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WebScarab Getting Started

Revision as of 08:00, 26 June 2006 by Rdawes (talk | contribs)

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WebScarab has a large amount of functionality, and as such can be quite intimidating to the new user. But, for the simplest case, intercepting and modifying requests and responses between a browser and HTTP/S server, there is not a lot that needs to be learned.

Initially, I will assume that you have full unrestricted access to the Internet (that is, you are not behind a proxy). I will explain more complicated scenarios later in this tutorial. For the sake of simplicity, Iwill also assume that you are using Internet Explorer.

WebScarab startup.png

This is what WebScarab looks like at startup. There are a few major areas that might need explanation.

Firstly, the toolbar provides access to the various plugins, as well as the Summary window (main view), and messages (log) window.

The Summary window is split into two parts. On the top is a tree table which will show the layout of the sites that you have visited, and some attributes of the various URLs. Below that is a table showing all of the conversations that have been seen by WebScarab, normally sorted in reverse by ID, so that more recent conversations are at the top of the table. The sort order can be changed by clicking in the column headers if desired.

In order to start using WebScarab as a proxy, you need to configure your browser to use WebScarab as a proxy. This is configured in IE using the Tools menu. Select Tools -> Internet Options -> Connections -> LAN Settings to get the proxy configuration dialog.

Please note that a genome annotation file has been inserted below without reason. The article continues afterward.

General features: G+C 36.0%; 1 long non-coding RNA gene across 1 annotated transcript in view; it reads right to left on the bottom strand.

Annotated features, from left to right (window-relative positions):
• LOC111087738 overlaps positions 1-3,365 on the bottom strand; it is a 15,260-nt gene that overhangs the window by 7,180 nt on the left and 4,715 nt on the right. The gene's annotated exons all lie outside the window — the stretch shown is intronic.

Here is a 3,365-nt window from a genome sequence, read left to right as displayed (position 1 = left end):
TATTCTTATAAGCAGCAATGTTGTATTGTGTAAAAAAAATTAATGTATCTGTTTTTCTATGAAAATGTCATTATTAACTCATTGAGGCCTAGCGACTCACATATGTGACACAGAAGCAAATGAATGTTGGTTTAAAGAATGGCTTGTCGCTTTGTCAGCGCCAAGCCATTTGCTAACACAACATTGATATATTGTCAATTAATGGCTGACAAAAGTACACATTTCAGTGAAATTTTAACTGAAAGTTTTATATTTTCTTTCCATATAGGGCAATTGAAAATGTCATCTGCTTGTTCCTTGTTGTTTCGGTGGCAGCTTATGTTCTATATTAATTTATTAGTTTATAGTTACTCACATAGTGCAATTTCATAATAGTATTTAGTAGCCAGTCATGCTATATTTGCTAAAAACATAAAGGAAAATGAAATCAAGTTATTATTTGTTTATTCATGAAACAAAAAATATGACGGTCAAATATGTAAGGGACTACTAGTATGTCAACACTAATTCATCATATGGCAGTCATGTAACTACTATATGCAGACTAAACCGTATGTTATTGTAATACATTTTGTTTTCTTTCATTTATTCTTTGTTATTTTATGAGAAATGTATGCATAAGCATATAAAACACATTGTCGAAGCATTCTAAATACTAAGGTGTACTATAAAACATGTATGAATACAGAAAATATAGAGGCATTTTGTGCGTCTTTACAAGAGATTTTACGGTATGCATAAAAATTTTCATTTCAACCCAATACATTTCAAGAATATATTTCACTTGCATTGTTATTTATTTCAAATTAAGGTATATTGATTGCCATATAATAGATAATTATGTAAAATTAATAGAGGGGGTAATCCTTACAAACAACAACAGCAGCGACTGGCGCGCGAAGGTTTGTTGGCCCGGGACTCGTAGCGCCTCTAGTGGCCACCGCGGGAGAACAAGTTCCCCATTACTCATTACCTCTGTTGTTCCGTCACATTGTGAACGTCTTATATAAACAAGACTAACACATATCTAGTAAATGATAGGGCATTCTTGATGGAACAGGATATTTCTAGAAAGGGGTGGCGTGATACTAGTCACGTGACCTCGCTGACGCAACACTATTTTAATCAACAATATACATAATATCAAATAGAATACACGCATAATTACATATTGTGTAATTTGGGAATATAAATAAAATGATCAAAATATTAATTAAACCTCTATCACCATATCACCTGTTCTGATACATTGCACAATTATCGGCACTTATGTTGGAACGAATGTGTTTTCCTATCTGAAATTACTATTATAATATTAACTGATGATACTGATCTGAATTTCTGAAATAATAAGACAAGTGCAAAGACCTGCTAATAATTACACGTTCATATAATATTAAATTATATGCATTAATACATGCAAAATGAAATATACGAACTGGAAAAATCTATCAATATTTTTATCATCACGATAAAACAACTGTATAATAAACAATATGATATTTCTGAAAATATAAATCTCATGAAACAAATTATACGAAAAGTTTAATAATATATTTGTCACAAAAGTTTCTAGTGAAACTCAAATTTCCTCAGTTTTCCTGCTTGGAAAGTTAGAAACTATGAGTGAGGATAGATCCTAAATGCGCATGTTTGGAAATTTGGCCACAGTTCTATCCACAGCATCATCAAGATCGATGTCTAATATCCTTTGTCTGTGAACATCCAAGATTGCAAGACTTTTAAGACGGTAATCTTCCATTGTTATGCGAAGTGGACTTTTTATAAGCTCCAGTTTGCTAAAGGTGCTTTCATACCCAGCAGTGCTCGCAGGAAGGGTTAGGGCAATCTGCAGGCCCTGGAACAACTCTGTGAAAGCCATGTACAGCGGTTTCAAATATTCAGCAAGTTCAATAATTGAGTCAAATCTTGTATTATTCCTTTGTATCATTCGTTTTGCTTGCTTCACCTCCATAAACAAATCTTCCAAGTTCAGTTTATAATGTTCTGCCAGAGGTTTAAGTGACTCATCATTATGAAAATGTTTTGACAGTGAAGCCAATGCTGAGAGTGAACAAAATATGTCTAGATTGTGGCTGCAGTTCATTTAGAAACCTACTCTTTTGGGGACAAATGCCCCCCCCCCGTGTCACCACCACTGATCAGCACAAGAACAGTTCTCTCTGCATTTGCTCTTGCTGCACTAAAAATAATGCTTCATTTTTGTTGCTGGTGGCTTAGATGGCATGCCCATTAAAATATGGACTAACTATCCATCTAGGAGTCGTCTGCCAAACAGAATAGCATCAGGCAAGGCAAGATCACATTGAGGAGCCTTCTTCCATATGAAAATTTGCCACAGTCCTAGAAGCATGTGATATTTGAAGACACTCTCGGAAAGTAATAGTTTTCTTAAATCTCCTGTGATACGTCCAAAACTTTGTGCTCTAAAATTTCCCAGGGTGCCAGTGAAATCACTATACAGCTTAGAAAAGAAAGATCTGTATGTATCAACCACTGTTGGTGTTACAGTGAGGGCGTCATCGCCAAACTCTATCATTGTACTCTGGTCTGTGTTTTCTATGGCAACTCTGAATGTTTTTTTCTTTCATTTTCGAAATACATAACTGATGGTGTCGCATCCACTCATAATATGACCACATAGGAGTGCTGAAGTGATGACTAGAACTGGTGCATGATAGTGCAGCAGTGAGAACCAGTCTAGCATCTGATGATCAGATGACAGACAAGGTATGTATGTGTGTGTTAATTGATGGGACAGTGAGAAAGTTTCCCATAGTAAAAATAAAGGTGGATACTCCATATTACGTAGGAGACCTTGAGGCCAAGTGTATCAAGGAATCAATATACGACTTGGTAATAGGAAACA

IE Proxy.PNG

WebScarab defaults to using port 8008 on localhost for its proxy. You need to configure IE to relay requests to WebScarab, rather than fetching them itself, as shown in the above image. Make sure that all checkboxes are unchecked, except for "Use a proxy server". Once you have configured IE to use the proxy, select Ok on all dialogs to get back to the browser. Browse to a non-SSL website, and then switch to WebScarab.

You should see something similar to the next image. If you don't, or you get an error while browsing, you should go back and check your proxy settings in Internet Explorer as described above. If the proxy settings are correct, one possibility is that there is already another program that is using port 8008, and preventing WebScarab from using it. If so, you should stop that other program. I will also show you how to tell WebScarab how to use a different port a bit later.

WebScarab after browsing.png

Here you can see the tree of URL's, which represents the site layout, as well as the individual conversations that have passed through WebScarab. To see the details of a particular conversation, you can double-click on a row in the table, and a window showing the request and the details of the response will open. You can see the request and response in a variety of forms. The view shown here is the "Parsed" view, where the headers are broken out into a table, and the request or response content is presented according to its Content-Type header. You can also choose the "Raw" format, where the request or response is presented exactly as it would be seen on the wire.